This past December, I participated in The 2012 International Conference of Teaching Chinese as a Second Language Conference. In this conference, there were several topics covered. The ones that stood out exceptionally were: Teaching Methodology, Language Analysis, Research, and Material and Grammatical Analysis and Presentation. I found these topics to be very helpful to my current teaching methods.
For Teaching Methodology, I learned answers to questions like if less time is used to teach pinyin would it adversely affect the quality of instruction or student retention? We also touched on teaching Chinese through Chinese media, for example, dramas and TV shows. Multimedia learning courses provide a broad range of materials for engaged and meaningful learning of both language and culture. Research has shown that having meaningful language input and providing opportunities for negotiated interactions play crucial roles in optimal language learning.
As for Language Analysis, we reviewed and differentiated certain critical concepts in teaching advanced Chinese, e.g., semantic vs. pragmatic knowledge of vocabulary, formal vs. official language, or context vs. text in teaching vocabulary, to reveal what is particular about an advanced Chinese language teaching. We also covered the effects of task types on second language fluency and foreign accent by randomly selecting speech samples from four task types, namely, spontaneous speech in classroom settings, telling time, simple picture descriptions and complex picture descriptions.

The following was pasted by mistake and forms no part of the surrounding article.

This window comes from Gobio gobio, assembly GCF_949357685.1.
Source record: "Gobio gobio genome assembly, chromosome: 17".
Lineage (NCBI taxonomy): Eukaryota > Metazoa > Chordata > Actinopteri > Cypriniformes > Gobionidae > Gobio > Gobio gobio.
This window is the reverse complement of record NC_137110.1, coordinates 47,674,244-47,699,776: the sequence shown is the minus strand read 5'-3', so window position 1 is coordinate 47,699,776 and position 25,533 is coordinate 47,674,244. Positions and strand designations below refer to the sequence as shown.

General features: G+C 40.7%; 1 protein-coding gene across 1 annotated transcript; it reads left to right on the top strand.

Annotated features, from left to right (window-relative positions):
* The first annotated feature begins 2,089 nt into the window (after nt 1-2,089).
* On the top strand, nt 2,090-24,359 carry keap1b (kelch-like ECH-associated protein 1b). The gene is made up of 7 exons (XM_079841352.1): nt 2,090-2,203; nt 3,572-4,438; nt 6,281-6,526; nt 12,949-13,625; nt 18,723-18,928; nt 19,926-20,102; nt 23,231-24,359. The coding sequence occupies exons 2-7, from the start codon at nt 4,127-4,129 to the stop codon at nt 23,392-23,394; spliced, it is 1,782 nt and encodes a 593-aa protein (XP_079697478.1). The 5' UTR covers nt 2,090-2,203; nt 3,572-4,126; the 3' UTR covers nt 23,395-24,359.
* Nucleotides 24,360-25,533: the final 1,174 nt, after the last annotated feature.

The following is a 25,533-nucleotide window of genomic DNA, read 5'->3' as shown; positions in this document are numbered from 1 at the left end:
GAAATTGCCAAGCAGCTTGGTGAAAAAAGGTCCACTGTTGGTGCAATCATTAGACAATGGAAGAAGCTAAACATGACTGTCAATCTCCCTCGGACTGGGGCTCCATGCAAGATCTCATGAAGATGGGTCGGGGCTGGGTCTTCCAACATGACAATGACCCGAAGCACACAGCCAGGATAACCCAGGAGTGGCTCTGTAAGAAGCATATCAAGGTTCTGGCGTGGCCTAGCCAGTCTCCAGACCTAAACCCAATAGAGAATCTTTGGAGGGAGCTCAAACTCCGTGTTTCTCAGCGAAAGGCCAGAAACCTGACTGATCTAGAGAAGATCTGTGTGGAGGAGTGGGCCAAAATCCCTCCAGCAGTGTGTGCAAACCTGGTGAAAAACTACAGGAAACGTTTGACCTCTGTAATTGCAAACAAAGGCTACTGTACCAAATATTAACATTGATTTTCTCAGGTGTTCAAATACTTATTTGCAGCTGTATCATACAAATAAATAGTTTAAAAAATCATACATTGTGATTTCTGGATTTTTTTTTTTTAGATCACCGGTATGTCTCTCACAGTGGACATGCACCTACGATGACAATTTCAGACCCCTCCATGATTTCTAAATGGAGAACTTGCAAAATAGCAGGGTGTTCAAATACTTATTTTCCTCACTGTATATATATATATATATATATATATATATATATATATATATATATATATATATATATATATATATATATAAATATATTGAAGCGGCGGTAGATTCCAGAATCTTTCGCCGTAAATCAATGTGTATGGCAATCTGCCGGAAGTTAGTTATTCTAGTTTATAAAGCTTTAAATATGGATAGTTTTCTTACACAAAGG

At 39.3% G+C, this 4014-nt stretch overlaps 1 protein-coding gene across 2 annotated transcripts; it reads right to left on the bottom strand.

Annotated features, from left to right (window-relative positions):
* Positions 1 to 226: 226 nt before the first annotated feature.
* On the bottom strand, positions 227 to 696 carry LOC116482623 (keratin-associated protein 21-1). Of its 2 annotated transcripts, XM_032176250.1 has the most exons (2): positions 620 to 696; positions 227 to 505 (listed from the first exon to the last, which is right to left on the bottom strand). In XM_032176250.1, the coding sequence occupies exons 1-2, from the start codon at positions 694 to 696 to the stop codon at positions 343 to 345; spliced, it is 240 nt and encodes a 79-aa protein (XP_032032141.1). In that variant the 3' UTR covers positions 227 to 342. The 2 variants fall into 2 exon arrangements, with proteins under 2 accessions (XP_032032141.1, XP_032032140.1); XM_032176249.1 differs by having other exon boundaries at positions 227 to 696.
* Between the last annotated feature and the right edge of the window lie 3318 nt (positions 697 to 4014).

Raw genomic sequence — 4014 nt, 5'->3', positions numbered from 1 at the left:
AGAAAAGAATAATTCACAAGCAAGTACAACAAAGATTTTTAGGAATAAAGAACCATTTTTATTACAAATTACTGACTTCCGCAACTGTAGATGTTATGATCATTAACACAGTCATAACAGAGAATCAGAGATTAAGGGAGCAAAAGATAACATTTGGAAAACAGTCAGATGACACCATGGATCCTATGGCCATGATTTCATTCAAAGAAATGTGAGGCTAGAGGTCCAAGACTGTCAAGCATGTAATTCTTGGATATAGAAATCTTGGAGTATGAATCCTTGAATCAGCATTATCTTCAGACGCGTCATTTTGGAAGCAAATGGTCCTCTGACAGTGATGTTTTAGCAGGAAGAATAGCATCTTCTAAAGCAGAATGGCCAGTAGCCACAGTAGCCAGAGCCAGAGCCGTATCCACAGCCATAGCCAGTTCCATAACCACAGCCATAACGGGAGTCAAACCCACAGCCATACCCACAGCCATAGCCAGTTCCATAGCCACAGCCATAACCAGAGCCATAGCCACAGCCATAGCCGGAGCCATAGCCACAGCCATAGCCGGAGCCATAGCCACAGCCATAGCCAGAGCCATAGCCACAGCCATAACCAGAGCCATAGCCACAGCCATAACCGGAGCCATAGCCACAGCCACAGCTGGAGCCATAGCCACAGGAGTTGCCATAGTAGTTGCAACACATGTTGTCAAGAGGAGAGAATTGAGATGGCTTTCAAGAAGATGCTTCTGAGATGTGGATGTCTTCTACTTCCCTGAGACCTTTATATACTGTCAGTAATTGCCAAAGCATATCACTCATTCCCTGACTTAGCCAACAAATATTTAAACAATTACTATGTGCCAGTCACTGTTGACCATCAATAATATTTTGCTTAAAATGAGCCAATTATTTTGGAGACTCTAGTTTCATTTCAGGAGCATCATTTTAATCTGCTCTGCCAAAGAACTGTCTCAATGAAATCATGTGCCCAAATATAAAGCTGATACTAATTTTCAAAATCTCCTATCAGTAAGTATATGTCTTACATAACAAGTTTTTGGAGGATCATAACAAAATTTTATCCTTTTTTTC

In the Research portion of the conference, we learned about teaching methods from various parts of the world, from Hong Kong to Korea to Texas. We learned about tailoring courses to be Chinese-for-Specific Purposes, as in how language-learning should be designed for a specific reason based on the students’ needs, and also how to define need as well as types of students. We also learned about the Putonghua Public Examinations in Hong Kong, the unique post-colonial region in Asia and its struggle to find the correct formula to equally test the students.
Lastly, the Material and Grammatical Analysis and Presentation touched on a broad range of topics like The Use of Attributes in Chinese and English, Referential Communications in Chinese As a Second Language, and a study about an advanced Chinese learner in the United States. Teaching and learning Chinese as a foreign/second language has recently drawn much attention in the fields of applied linguistics and second language education. The latter topic case study illustrates the effectiveness of Concept-Based Instruction (CBI), the Vygotskian sociocultural theory approach, to help teach Chinese rhetoric to L2 learners.
Overall, the conference was a great success. I was able to meet instructors from all around the world, and it was a valuable learning experience to hear how we are all adapting to teach Chinese for the better with its growing popularity. We can only hope to continue to improve in times of advance technology, and with a conference like this each year, it makes it all the easier to catch up and learn.